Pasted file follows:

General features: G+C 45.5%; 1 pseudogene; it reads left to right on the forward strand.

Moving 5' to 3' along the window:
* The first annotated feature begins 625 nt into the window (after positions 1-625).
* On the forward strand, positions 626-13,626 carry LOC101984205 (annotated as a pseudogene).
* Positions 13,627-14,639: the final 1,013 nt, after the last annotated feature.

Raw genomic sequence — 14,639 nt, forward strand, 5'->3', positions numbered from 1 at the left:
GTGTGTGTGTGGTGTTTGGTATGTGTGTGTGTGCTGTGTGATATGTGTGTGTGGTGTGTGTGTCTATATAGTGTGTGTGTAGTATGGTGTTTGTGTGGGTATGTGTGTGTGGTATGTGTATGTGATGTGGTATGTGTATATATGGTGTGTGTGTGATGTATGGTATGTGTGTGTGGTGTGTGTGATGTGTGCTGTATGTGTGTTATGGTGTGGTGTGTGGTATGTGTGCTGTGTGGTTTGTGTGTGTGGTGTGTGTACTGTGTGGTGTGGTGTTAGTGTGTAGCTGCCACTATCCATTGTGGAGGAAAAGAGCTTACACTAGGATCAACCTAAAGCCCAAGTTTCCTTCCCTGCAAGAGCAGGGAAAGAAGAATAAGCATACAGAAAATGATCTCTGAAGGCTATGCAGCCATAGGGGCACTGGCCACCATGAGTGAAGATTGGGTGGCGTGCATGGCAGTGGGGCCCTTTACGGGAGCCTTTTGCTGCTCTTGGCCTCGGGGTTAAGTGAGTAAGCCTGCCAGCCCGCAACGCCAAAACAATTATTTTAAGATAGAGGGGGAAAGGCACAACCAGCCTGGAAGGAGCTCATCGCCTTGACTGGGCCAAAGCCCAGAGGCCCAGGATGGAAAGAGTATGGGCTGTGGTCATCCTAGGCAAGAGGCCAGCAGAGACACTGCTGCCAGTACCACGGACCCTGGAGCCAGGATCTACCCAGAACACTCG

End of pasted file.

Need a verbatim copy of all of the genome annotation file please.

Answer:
General features: G+C 45.5%; 1 pseudogene; it reads left to right on the forward strand.

Moving 5' to 3' along the window:
* The first annotated feature begins 625 nt into the window (after positions 1-625).
* On the forward strand, positions 626-13,626 carry LOC101984205 (annotated as a pseudogene).
* Positions 13,627-14,639: the final 1,013 nt, after the last annotated feature.

Raw genomic sequence — 14,639 nt, forward strand, 5'->3', positions numbered from 1 at the left:
GTGTGTGTGTGGTGTTTGGTATGTGTGTGTGTGCTGTGTGATATGTGTGTGTGGTGTGTGTGTCTATATAGTGTGTGTGTAGTATGGTGTTTGTGTGGGTATGTGTGTGTGGTATGTGTATGTGATGTGGTATGTGTATATATGGTGTGTGTGTGATGTATGGTATGTGTGTGTGGTGTGTGTGATGTGTGCTGTATGTGTGTTATGGTGTGGTGTGTGGTATGTGTGCTGTGTGGTTTGTGTGTGTGGTGTGTGTACTGTGTGGTGTGGTGTTAGTGTGTAGCTGCCACTATCCATTGTGGAGGAAAAGAGCTTACACTAGGATCAACCTAAAGCCCAAGTTTCCTTCCCTGCAAGAGCAGGGAAAGAAGAATAAGCATACAGAAAATGATCTCTGAAGGCTATGCAGCCATAGGGGCACTGGCCACCATGAGTGAAGATTGGGTGGCGTGCATGGCAGTGGGGCCCTTTACGGGAGCCTTTTGCTGCTCTTGGCCTCGGGGTTAAGTGAGTAAGCCTGCCAGCCCGCAACGCCAAAACAATTATTTTAAGATAGAGGGGGAAAGGCACAACCAGCCTGGAAGGAGCTCATCGCCTTGACTGGGCCAAAGCCCAGAGGCCCAGGATGGAAAGAGTATGGGCTGTGGTCATCCTAGGCAAGAGGCCAGCAGAGACACTGCTGCCAGTACCACGGACCCTGGAGCCAGGATCTACCCAGAACACTCG